Graphene oxide has a remarkable ability to quickly remove radioactive material from contaminated water, researchers at Rice University and Lomonosov Moscow State University have found.
A collaborative effort by the Rice laboratory of chemist James Tour and the Moscow laboratory of chemist Stepan Kalmykov determined that microscopic, atom-thick flakes of graphene oxide bind quickly to natural and human-made radionuclides and condense them into solids. The flakes are soluble in liquids and easily produced in bulk.
The experimental results were reported in Physical Chemistry Chemical Physics.
The discovery, Tour says, could be a boon in the cleanup of contaminated sites like the Fukushima nuclear plants damaged by the 2011 earthquake and tsunami. It could also cut the cost of hydraulic fracturing (“fracking”) for oil and gas recovery and help reboot American mining of rare earth metals, he says.
Graphene oxide’s large surface area defines its capacity to adsorb toxins, Kalmykov says. “So the high retention properties are not surprising to us,” he says. “What is astonishing is the very fast kinetics of sorption, which is key.”
“In the probabilistic world of chemical reactions where scarce stuff (low concentrations) infrequently bumps into something with which it can react, there is a greater likelihood that the ‘magic’ will happen with graphene oxide than with a big old hunk of bentonite,” says Steven Winston, a former vice president of Lockheed Martin and Parsons Engineering and an expert in nuclear power and remediation who is working with the researchers. “In short, fast is good.”
Determining how fast was the object of experiments by the Kalmykov group. The laboratory tested graphene oxide synthesized at Rice with simulated nuclear wastes containing uranium, plutonium, and substances like sodium and calcium that could negatively affect their adsorption. Even so, graphene oxide proved far better than the bentonite clays and granulated activated carbon commonly used in nuclear cleanup.
Graphene oxide introduced to simulated wastes coagulated within minutes, quickly clumping the worst toxins, Kalmykov says. The process worked across a range of pH values.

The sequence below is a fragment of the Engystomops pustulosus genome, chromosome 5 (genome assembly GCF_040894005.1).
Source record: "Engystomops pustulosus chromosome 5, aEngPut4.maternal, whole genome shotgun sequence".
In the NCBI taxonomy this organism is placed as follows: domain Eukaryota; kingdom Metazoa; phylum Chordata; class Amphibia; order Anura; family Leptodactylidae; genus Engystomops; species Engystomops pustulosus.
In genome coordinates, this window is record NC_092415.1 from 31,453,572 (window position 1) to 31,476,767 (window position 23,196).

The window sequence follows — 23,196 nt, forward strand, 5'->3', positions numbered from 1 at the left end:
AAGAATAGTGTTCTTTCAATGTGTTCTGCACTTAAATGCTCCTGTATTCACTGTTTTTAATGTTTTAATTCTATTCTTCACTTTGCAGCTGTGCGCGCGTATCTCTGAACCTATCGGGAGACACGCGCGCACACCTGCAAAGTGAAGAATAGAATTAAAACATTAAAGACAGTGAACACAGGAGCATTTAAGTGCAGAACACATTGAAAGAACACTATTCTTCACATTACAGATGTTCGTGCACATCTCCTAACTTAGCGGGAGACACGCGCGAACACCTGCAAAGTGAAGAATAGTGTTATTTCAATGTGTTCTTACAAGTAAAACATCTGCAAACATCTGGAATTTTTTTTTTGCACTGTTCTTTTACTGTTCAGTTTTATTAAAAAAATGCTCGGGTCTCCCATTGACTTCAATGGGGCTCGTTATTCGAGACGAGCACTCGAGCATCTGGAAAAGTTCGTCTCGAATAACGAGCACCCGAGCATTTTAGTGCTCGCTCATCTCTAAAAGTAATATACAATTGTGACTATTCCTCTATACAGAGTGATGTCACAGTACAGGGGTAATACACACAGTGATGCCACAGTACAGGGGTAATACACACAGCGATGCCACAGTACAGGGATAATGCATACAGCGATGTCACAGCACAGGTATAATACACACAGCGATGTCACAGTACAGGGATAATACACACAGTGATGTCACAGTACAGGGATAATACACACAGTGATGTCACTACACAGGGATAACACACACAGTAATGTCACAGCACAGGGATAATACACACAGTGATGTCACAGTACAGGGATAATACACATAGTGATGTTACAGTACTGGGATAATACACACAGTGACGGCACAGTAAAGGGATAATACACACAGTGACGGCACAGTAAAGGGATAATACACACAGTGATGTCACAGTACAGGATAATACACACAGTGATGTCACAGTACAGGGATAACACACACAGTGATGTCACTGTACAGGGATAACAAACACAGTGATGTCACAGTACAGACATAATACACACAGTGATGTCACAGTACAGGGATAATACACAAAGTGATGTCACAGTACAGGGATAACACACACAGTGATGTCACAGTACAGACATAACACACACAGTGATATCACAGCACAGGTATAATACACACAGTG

“To see Stepan’s amazement at how well this worked was a good confirmation,” Tour says. He notes that the collaboration took root when Alexander Slesarev, a graduate student in his group, and Anna Yu. Romanchuk, a graduate student in Kalmykov’s group, met at a conference several years ago.
The researchers focused on removing radioactive isotopes of the actinides and lanthanides—the 30 rare earth elements in the periodic table—from liquids, rather than solids or gases. “Though they don’t really like water all that much, they can and do hide out there,” Winston says. “From a human health and environment point of view, that’s where they’re least welcome.”
Naturally occurring radionuclides are also unwelcome in fracking fluids that bring them to the surface in drilling operations, Tour says. “When groundwater comes out of a well and it’s radioactive above a certain level, they can’t put it back into the ground,” he says. “It’s too hot. Companies have to ship contaminated water to repository sites around the country at very large expense.” The ability to quickly filter out contaminants on-site would save a great deal of money, he says.
He sees even greater potential benefits for the mining industry. Environmental requirements have “essentially shut down U.S. mining of rare earth metals, which are needed for cell phones,” Tour says. “China owns the market because they’re not subject to the same environmental standards. So if this technology offers the chance to revive mining here, it could be huge.”
Tour says that capturing radionuclides does not make them less radioactive, just easier to handle. “Where you have huge pools of radioactive material, like at Fukushima, you add graphene oxide and get back a solid material from what were just ions in a solution,” he says. “Then you can skim it off and burn it. Graphene oxide burns very rapidly and leaves a cake of radioactive material you can then reuse.”
The low cost and biodegradable qualities of graphene oxide should make it appropriate for use in permeable reactive barriers, a fairly new technology for in situ groundwater remediation, he says.
Source: Rice University